Sacrifice at Beer-sheba.
1. Israel took his journey with all that he
had—that is, his household; for in compliance with Pharaoh's
recommendation, he left his heavy furniture behind. In contemplating a
step so important as that of leaving Canaan, which at his time of life
he might never revisit, so pious a patriarch would ask the guidance and
counsel of God. With all his anxiety to see Joseph, he would rather
have died in Canaan without that highest of earthly gratifications than
leave it without the consciousness of carrying the divine blessing
along with him.
came to Beer-sheba—That place, which
was in his direct route to Egypt, had been a favorite encampment of
21:33) and Isaac (Ge 26:25), and was memorable for their
experience of the divine goodness; and Jacob seems to have deferred his
public devotions till he had reached a spot so consecrated by covenant
to his own God and the God of his fathers.
2. God spake unto Israel—Here is a
virtual renewal of the covenant and an assurance of its blessings.
Moreover, here is an answer on the chief subject of Jacob's prayer and
a removal of any doubt as to the course he was meditating. At first the
prospect of paying a personal visit to Joseph had been viewed with
unmingled joy. But, on calmer consideration, many difficulties appeared
to lie in the way. He may have remembered the prophecy to Abraham that
his posterity was to be afflicted in Egypt and also that his father had
been expressly told not to go [Ge 15:13; 26:2]; he may have feared the contamination
of idolatry to his family and their forgetfulness of the land of
promise. These doubts were removed by the answer of the oracle, and an
assurance given him of great and increasing prosperity.
3. I will there make of thee a great
nation—How truly this promise was fulfilled, appears in the
fact that the seventy souls who went down into Egypt increased [Ex 1:5-7], in the space of two hundred
fifteen years, to one hundred eighty thousand.
4. I will also surely bring thee up
again—As Jacob could not expect to live till the former
promise was realized, he must have seen that the latter was to be
accomplished only to his posterity. To himself it was literally
verified in the removal of his remains to Canaan; but, in the large and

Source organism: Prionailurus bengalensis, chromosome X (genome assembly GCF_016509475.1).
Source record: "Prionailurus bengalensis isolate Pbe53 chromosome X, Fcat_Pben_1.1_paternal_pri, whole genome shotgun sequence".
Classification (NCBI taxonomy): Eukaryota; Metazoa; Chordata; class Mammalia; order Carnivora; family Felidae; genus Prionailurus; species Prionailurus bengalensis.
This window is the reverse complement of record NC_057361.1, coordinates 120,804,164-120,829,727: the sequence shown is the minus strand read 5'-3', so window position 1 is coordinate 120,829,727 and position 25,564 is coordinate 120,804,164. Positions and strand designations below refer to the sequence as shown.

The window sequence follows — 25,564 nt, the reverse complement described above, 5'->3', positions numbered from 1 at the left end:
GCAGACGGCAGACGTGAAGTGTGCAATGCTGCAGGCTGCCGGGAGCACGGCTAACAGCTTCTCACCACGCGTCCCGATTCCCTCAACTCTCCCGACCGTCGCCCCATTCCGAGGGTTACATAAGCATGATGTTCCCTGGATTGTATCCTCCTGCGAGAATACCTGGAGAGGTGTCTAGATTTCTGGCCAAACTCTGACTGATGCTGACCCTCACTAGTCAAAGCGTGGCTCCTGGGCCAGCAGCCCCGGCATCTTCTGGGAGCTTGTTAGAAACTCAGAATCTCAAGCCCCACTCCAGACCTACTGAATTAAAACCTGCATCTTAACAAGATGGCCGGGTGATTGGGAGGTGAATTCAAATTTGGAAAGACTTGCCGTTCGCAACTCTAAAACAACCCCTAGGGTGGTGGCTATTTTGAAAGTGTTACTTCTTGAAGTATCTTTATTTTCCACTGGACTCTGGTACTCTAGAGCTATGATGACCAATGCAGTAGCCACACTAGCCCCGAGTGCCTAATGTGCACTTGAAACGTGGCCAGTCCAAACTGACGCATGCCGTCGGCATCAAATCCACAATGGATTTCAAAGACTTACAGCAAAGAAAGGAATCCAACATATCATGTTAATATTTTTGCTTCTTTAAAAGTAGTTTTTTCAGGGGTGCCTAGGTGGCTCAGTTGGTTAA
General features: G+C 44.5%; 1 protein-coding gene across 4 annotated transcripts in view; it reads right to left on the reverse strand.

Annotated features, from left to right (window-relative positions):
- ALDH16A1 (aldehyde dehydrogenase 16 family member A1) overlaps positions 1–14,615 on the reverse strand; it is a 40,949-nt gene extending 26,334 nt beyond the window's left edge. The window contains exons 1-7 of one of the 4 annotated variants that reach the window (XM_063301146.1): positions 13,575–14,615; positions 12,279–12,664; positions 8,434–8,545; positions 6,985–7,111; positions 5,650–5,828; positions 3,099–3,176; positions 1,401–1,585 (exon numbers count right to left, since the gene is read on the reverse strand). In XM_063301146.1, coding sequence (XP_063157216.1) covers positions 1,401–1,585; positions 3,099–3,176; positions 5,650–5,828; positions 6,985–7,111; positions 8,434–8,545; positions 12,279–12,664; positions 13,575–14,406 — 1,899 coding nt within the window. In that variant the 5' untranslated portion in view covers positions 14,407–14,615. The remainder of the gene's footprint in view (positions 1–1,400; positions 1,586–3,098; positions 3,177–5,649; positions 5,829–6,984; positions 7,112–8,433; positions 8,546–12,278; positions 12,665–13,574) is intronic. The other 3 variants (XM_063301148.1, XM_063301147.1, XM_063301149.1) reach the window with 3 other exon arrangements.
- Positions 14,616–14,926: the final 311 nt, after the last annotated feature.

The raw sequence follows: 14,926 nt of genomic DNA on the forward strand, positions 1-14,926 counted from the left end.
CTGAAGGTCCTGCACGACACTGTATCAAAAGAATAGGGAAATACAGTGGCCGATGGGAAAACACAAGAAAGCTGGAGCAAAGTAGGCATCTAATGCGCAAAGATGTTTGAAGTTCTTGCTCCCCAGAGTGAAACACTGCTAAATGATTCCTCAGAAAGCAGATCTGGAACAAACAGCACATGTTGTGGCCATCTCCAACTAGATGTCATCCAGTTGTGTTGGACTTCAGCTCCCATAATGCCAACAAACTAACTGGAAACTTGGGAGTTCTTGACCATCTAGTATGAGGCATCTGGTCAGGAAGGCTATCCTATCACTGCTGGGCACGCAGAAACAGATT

liberal sense of the words, it was made good only on the establishment
of Israel in the land of promise.
Joseph shall put his hand upon thine
eyes—shall perform the last office of filial piety; and this
implied that he should henceforth enjoy, without interruption, the
society of that favorite son.
Ge 46:5-27. Immigration to
5. And Jacob rose up from Beer-sheba—to
cross the border and settle in Egypt. However refreshed and invigorated
in spirit by the religious services at Beer-sheba, he was now borne
down by the infirmities of advanced age; and, therefore, his sons
undertook all the trouble and toil of the arrangements, while the
enfeebled old patriarch, with the wives and children, was conveyed by
slow and leisurely stages in the Egyptian vehicles sent for their
6. goods, which they had gotten in the
land—not furniture, but substance—precious things.
7. daughters—As Dinah was his only
daughter, this must mean daughters-in-law.
all his seed brought he with
him—Though disabled by age from active superintendence, yet,
as the venerable sheik of the tribe, he was looked upon as their common
head and consulted in every step.
8-27. all the souls of the house of Jacob, which
came into Egypt, were threescore and ten—Strictly speaking,
there were only sixty-six went to Egypt; but to these add Joseph and
his two sons, and Jacob the head of the clan, and the whole number
amounts to seventy. In the speech of Stephen (Ac 7:14) the number is stated to be
seventy-five; but as that estimate includes five sons of Ephraim and
Manasseh (1Ch 7:14-20), born in Egypt, the two accounts
Ge 46:28-34. Arrival in
28. he sent Judah before him unto
Joseph—This precautionary measure was obviously proper for
apprising the king of the entrance of so large a company within his
territories; moreover, it was necessary in order to receive instruction
from Joseph as to the locale of their future settlement.
29, 30. Joseph made ready his
chariot—The difference between chariot and wagon was not only
in the lighter and more elegant construction of the former, but in the
one being drawn by horses and the other by oxen. Being a public man in
Egypt, Joseph was required to appear everywhere in an equipage suitable
to his dignity; and, therefore, it was not owing either to pride or
ostentatious parade that he drove his carriage, while his father's
family were accommodated only in rude and humble wagons.
presented himself unto him—in an
attitude of filial reverence (compare Ex 22:17). The interview was a most affecting
one—the happiness of the delighted father was now at its height;
and life having no higher charms, he could, in the very spirit of the
aged Simeon, have departed in peace [Lu 2:25, 29].
31-34. Joseph said, … I will go up, and show
Pharaoh—It was a tribute of respect due to the king to inform
him of their arrival. And the instructions which he gave them were
worthy of his character alike as an affectionate brother and a